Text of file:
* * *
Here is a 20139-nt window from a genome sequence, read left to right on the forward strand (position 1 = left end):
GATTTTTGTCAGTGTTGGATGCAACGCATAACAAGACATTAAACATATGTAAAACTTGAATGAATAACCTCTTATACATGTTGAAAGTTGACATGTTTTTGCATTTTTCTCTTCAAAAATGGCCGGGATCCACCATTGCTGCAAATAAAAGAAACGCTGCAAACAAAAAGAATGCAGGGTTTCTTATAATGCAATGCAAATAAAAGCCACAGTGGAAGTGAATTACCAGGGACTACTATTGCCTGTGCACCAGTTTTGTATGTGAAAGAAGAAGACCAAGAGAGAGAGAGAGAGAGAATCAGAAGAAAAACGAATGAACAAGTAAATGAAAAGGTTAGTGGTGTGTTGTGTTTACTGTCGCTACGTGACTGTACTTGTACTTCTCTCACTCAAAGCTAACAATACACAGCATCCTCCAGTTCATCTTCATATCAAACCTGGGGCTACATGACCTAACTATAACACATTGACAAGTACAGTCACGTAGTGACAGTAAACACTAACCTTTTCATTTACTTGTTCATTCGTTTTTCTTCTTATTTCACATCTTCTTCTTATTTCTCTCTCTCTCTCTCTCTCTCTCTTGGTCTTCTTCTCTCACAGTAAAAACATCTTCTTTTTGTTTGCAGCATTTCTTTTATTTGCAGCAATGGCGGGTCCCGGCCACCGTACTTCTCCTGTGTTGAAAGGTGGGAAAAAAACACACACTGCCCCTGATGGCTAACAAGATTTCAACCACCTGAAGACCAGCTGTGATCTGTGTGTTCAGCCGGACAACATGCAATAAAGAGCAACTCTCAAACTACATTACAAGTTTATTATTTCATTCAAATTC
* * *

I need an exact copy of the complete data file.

Here is a 20139-nt window from a genome sequence, read left to right on the forward strand (position 1 = left end):
GATTTTTGTCAGTGTTGGATGCAACGCATAACAAGACATTAAACATATGTAAAACTTGAATGAATAACCTCTTATACATGTTGAAAGTTGACATGTTTTTGCATTTTTCTCTTCAAAAATGGCCGGGATCCACCATTGCTGCAAATAAAAGAAACGCTGCAAACAAAAAGAATGCAGGGTTTCTTATAATGCAATGCAAATAAAAGCCACAGTGGAAGTGAATTACCAGGGACTACTATTGCCTGTGCACCAGTTTTGTATGTGAAAGAAGAAGACCAAGAGAGAGAGAGAGAGAGAATCAGAAGAAAAACGAATGAACAAGTAAATGAAAAGGTTAGTGGTGTGTTGTGTTTACTGTCGCTACGTGACTGTACTTGTACTTCTCTCACTCAAAGCTAACAATACACAGCATCCTCCAGTTCATCTTCATATCAAACCTGGGGCTACATGACCTAACTATAACACATTGACAAGTACAGTCACGTAGTGACAGTAAACACTAACCTTTTCATTTACTTGTTCATTCGTTTTTCTTCTTATTTCACATCTTCTTCTTATTTCTCTCTCTCTCTCTCTCTCTCTCTTGGTCTTCTTCTCTCACAGTAAAAACATCTTCTTTTTGTTTGCAGCATTTCTTTTATTTGCAGCAATGGCGGGTCCCGGCCACCGTACTTCTCCTGTGTTGAAAGGTGGGAAAAAAACACACACTGCCCCTGATGGCTAACAAGATTTCAACCACCTGAAGACCAGCTGTGATCTGTGTGTTCAGCCGGACAACATGCAATAAAGAGCAACTCTCAAACTACATTACAAGTTTATTATTTCATTCAAATTC